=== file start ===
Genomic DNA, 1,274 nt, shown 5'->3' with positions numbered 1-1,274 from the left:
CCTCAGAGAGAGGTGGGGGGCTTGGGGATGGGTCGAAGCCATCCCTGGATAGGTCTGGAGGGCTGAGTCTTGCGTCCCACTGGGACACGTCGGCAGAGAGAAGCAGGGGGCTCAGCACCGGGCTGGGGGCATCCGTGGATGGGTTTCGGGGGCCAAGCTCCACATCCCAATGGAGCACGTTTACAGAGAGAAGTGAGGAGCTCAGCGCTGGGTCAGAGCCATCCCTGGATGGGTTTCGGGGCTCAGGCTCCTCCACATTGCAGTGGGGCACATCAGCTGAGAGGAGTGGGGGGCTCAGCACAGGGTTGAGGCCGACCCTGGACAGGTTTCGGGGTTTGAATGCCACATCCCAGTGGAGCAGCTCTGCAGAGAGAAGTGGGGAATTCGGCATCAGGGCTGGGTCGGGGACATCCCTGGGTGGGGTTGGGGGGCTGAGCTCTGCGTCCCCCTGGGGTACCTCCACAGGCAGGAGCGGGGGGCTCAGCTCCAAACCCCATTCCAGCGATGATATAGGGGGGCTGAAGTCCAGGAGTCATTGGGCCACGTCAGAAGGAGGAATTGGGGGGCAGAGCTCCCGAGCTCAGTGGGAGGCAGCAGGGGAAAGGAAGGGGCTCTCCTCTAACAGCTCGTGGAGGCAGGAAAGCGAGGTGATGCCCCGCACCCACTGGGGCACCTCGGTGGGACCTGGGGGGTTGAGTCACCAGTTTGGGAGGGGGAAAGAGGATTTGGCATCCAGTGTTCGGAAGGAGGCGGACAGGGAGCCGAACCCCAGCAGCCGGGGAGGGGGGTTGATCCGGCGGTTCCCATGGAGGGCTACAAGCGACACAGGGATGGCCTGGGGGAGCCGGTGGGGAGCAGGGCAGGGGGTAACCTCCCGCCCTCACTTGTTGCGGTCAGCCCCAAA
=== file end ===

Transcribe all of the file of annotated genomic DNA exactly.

Genomic DNA, 1,274 nt, shown 5'->3' with positions numbered 1-1,274 from the left:
CCTCAGAGAGAGGTGGGGGGCTTGGGGATGGGTCGAAGCCATCCCTGGATAGGTCTGGAGGGCTGAGTCTTGCGTCCCACTGGGACACGTCGGCAGAGAGAAGCAGGGGGCTCAGCACCGGGCTGGGGGCATCCGTGGATGGGTTTCGGGGGCCAAGCTCCACATCCCAATGGAGCACGTTTACAGAGAGAAGTGAGGAGCTCAGCGCTGGGTCAGAGCCATCCCTGGATGGGTTTCGGGGCTCAGGCTCCTCCACATTGCAGTGGGGCACATCAGCTGAGAGGAGTGGGGGGCTCAGCACAGGGTTGAGGCCGACCCTGGACAGGTTTCGGGGTTTGAATGCCACATCCCAGTGGAGCAGCTCTGCAGAGAGAAGTGGGGAATTCGGCATCAGGGCTGGGTCGGGGACATCCCTGGGTGGGGTTGGGGGGCTGAGCTCTGCGTCCCCCTGGGGTACCTCCACAGGCAGGAGCGGGGGGCTCAGCTCCAAACCCCATTCCAGCGATGATATAGGGGGGCTGAAGTCCAGGAGTCATTGGGCCACGTCAGAAGGAGGAATTGGGGGGCAGAGCTCCCGAGCTCAGTGGGAGGCAGCAGGGGAAAGGAAGGGGCTCTCCTCTAACAGCTCGTGGAGGCAGGAAAGCGAGGTGATGCCCCGCACCCACTGGGGCACCTCGGTGGGACCTGGGGGGTTGAGTCACCAGTTTGGGAGGGGGAAAGAGGATTTGGCATCCAGTGTTCGGAAGGAGGCGGACAGGGAGCCGAACCCCAGCAGCCGGGGAGGGGGGTTGATCCGGCGGTTCCCATGGAGGGCTACAAGCGACACAGGGATGGCCTGGGGGAGCCGGTGGGGAGCAGGGCAGGGGGTAACCTCCCGCCCTCACTTGTTGCGGTCAGCCCCAAA